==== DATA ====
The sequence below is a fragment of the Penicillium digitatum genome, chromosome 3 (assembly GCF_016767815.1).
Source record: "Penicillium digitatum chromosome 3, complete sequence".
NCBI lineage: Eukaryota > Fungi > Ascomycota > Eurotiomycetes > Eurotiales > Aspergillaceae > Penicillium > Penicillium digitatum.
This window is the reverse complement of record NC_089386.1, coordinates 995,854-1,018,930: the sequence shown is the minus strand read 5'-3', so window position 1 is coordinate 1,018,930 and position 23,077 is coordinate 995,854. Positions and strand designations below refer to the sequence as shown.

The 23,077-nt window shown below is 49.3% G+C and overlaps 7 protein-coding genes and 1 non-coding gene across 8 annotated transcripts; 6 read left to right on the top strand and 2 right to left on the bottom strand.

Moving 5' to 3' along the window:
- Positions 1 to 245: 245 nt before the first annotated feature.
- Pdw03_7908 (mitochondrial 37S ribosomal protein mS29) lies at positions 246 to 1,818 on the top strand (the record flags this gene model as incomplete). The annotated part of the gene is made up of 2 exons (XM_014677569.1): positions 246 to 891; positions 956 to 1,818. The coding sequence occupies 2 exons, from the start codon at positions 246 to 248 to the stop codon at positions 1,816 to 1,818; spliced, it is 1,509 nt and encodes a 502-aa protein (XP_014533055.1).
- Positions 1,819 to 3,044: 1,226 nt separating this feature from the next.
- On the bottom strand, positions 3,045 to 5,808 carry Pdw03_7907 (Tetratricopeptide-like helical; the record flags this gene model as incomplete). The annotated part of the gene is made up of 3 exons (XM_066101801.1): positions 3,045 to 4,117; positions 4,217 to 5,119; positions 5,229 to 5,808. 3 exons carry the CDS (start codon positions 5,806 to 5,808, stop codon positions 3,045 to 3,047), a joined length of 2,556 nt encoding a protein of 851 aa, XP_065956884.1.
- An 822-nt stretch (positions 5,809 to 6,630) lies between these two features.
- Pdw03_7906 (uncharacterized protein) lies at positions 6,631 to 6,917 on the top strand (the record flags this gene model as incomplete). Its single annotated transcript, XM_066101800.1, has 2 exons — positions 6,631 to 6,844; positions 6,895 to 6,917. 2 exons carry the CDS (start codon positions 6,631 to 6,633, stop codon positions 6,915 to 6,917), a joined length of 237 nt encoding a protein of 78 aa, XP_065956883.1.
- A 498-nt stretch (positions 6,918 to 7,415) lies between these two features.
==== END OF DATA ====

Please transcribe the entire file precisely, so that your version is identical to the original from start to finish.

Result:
The sequence below is a fragment of the Penicillium digitatum genome, chromosome 3 (assembly GCF_016767815.1).
Source record: "Penicillium digitatum chromosome 3, complete sequence".
NCBI lineage: Eukaryota > Fungi > Ascomycota > Eurotiomycetes > Eurotiales > Aspergillaceae > Penicillium > Penicillium digitatum.
This window is the reverse complement of record NC_089386.1, coordinates 995,854-1,018,930: the sequence shown is the minus strand read 5'-3', so window position 1 is coordinate 1,018,930 and position 23,077 is coordinate 995,854. Positions and strand designations below refer to the sequence as shown.

The 23,077-nt window shown below is 49.3% G+C and overlaps 7 protein-coding genes and 1 non-coding gene across 8 annotated transcripts; 6 read left to right on the top strand and 2 right to left on the bottom strand.

Moving 5' to 3' along the window:
- Positions 1 to 245: 245 nt before the first annotated feature.
- Pdw03_7908 (mitochondrial 37S ribosomal protein mS29) lies at positions 246 to 1,818 on the top strand (the record flags this gene model as incomplete). The annotated part of the gene is made up of 2 exons (XM_014677569.1): positions 246 to 891; positions 956 to 1,818. The coding sequence occupies 2 exons, from the start codon at positions 246 to 248 to the stop codon at positions 1,816 to 1,818; spliced, it is 1,509 nt and encodes a 502-aa protein (XP_014533055.1).
- Positions 1,819 to 3,044: 1,226 nt separating this feature from the next.
- On the bottom strand, positions 3,045 to 5,808 carry Pdw03_7907 (Tetratricopeptide-like helical; the record flags this gene model as incomplete). The annotated part of the gene is made up of 3 exons (XM_066101801.1): positions 3,045 to 4,117; positions 4,217 to 5,119; positions 5,229 to 5,808. 3 exons carry the CDS (start codon positions 5,806 to 5,808, stop codon positions 3,045 to 3,047), a joined length of 2,556 nt encoding a protein of 851 aa, XP_065956884.1.
- An 822-nt stretch (positions 5,809 to 6,630) lies between these two features.
- Pdw03_7906 (uncharacterized protein) lies at positions 6,631 to 6,917 on the top strand (the record flags this gene model as incomplete). Its single annotated transcript, XM_066101800.1, has 2 exons — positions 6,631 to 6,844; positions 6,895 to 6,917. 2 exons carry the CDS (start codon positions 6,631 to 6,633, stop codon positions 6,915 to 6,917), a joined length of 237 nt encoding a protein of 78 aa, XP_065956883.1.
- A 498-nt stretch (positions 6,918 to 7,415) lies between these two features.